The Great Escape
I watched The Great Escape for the first time this weekend. I know! How could I have never seen it before? Well, I hadn't! So lay off!
In brief: loved it. In some ways, exactly what I expected -- a bunch of stand-up British chaps giving the escape plan the old college try for England and the Queen, with plenty of stiff upper lips and a dash of what-for. Plus a couple of high-spirited Yanks to liven things up, with their rash impulses and moonshine and baseball and motorcycle riding. Oh, Steve McQueen, you're so rambunctious! And James Garner, you're so darn rakish!
In other ways, very much not what I had expected, in re: the ending. I may be spoiling things for the two or three of you who are a little late in watching this flick, as I was, but I was assuming the POWs would actually, you know, escape. And I guess they did, for a while. But then they all got recaptured. Or shot! Like, 50 of them get shot! What the hey?! That's not supposed to happen! The dang movie's called The Great Escape, after all. Somehow I thought that meant more of them would escape for good than James Coburn and Charles Bronson.
I've never been the biggest fan of Steve McQueen, primarily because the first movie of his I ever saw was Bullitt, and I hated it. Boring! So damn boring. And he didn't make much of an impression on me in The Magnificent Seven. But I kind of dug him in The Thomas Crown Affair, I began to admire him in Peckinpah's The Getaway, and after Escape, I think I can now fully appreciate the Tao of Steve. Dude's just cool. And what more can be said about the awesomeness of James Garner that Dorian hasn't already said?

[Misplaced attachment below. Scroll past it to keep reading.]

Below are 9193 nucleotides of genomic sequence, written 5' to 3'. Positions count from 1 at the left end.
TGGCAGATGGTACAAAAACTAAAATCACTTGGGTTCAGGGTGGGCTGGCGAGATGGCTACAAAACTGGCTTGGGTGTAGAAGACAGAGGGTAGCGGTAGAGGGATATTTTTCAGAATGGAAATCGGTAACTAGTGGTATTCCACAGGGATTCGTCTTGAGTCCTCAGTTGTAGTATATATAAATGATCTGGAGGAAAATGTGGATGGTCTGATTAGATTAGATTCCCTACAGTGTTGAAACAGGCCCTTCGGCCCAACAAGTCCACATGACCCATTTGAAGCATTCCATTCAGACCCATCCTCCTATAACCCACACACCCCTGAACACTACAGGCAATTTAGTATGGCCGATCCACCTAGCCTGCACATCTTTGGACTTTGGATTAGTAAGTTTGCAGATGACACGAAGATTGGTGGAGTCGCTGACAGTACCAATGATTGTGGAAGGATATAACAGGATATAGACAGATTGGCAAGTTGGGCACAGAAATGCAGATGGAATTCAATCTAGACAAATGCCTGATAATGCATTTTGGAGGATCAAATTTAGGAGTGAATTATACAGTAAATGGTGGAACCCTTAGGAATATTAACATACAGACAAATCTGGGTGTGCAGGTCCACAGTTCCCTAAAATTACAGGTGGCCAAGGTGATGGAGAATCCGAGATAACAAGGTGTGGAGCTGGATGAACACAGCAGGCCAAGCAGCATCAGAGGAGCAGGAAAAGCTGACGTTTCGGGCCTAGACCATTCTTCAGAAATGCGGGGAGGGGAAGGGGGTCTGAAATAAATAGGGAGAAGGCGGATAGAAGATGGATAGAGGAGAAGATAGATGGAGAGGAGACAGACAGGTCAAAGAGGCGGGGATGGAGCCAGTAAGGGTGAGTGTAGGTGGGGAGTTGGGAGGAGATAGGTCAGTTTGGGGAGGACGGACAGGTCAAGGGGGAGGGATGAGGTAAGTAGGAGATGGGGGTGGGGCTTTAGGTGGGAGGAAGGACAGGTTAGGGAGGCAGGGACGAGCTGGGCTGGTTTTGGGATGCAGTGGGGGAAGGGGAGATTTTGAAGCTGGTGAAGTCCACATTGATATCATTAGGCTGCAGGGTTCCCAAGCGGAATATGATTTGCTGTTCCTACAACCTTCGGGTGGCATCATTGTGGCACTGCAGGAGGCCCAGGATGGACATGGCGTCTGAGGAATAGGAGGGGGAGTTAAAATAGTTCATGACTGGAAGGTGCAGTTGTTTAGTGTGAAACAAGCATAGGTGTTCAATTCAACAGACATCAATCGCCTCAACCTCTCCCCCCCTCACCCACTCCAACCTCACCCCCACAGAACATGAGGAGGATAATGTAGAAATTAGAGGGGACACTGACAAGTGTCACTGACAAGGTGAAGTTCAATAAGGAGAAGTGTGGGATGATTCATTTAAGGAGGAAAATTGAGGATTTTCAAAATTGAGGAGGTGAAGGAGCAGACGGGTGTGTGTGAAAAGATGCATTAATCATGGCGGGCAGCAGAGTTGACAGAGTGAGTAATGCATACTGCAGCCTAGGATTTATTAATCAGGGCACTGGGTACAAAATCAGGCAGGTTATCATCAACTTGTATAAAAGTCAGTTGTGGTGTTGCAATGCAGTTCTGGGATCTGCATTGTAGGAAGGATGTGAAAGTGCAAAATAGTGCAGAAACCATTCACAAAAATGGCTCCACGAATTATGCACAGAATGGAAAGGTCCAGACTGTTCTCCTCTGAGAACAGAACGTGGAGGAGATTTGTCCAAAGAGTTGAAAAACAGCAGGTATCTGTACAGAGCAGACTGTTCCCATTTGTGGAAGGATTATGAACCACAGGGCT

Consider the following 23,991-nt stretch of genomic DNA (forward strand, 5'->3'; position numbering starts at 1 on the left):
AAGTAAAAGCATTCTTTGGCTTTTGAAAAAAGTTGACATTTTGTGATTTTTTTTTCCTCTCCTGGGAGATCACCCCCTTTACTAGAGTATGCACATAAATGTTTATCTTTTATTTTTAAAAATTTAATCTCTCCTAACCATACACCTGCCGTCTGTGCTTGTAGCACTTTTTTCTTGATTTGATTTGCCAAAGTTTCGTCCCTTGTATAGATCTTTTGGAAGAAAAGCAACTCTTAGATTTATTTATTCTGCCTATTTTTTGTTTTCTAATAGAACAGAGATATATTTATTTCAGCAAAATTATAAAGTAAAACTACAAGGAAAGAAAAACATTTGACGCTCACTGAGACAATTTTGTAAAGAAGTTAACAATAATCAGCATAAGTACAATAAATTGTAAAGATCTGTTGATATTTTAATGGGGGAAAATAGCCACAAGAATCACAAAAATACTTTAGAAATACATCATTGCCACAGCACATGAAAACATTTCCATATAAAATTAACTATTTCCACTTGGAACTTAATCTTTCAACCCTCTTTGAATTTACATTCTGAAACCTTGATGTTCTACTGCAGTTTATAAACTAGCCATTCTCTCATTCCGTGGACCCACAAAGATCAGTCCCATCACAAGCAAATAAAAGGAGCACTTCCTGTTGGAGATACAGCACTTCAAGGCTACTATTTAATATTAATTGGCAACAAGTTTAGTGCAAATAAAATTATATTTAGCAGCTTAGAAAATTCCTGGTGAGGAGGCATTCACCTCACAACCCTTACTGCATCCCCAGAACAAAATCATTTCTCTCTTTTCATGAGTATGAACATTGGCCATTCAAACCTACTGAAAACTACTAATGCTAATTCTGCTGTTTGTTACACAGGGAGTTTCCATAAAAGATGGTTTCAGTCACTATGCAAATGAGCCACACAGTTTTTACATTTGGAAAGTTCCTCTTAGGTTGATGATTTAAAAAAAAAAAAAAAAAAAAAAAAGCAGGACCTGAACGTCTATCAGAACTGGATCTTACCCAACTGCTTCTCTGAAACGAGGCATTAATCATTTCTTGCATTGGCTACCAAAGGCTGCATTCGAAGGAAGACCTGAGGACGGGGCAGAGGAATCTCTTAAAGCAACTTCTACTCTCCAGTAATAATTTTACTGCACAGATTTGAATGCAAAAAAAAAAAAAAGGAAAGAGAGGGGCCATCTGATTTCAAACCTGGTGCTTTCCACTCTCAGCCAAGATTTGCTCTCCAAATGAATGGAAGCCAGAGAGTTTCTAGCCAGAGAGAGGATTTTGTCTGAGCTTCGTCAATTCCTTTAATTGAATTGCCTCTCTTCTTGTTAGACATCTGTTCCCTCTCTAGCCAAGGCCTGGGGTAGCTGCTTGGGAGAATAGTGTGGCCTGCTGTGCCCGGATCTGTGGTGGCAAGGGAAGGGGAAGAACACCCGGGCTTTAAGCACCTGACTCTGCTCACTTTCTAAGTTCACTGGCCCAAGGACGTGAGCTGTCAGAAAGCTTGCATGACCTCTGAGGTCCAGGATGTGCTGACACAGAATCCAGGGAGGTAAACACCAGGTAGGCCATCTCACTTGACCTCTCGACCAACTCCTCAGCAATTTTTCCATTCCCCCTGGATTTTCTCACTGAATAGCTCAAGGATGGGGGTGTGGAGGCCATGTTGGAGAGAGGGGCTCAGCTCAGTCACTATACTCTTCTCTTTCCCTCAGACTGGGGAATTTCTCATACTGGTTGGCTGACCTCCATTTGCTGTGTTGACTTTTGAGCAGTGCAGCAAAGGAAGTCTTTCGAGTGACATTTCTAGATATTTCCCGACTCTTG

Now, as for the way in which I saw this movie: it was on TCM's The Essentials. You already know how much I love Turner Classic Movies. Best run channel on TV, bar none. Maybe not the one I watch the most or anything, but you can't take this away from them: the channel is run flawlessly. They present great movies, ad-free, completely uncut, 24 hours a day. And that's all they do. There's no call-in shows or "reality" programming or "I Love the '30s" or any other crap like that diluting the brand. It's just great movies, and short docs about great movies. Genius.
And The Essentials is the best of the best. It showcases the true legends, the films essential to rounding out a true movie fan's education. For example, The Great Escape. Or, next Saturday, All About Eve, which I also have never seen. (I know! I'm TiVoing it! Lay off!) And I enjoy watching the hosts discuss the films before they air. TCM mainstay Robert Osborne's vast knowledge is always impressive, and his enthusiasm catching. And co-host Carrie Fisher is a wonderful foil to Osborne's giddiness; she's funny and sharp and snarky and strongly opinionated, with decades in show biz, not to mention a royal Hollywood pedigree, to back it up.
But who should I see in Fisher's place when I started watching Escape this weekend? Rose McGowan. Rose frickin' McGowan.
Look, I enjoy ogling her as much as the next guy (and by "next guy," I guess I mean Robert Osborne, because I don't know how else she got the job). Here, look:
Ahh. Very pleasant. But there's no reason in the world she should be co-hosting a program on classic films. I don't doubt she's seen a lot of classic films; I don't doubt she appreciates them. I don't doubt it would be fun to talk to her at a party about, say, Rio Bravo. (I don't doubt that at all.) But she is not host material, especially not on a show which should be trading on prestige. She doesn't have the wit, experience, presence, or, frankly, vocabulary of Carrie Fisher. She looks like a little girl trying to impress her grandpa with her grown-up talk, but all that comes out of her mouth is a mush of "likes" and "ums" and "you knows".
I'm not pleased, to sum up. Bring back Carrie!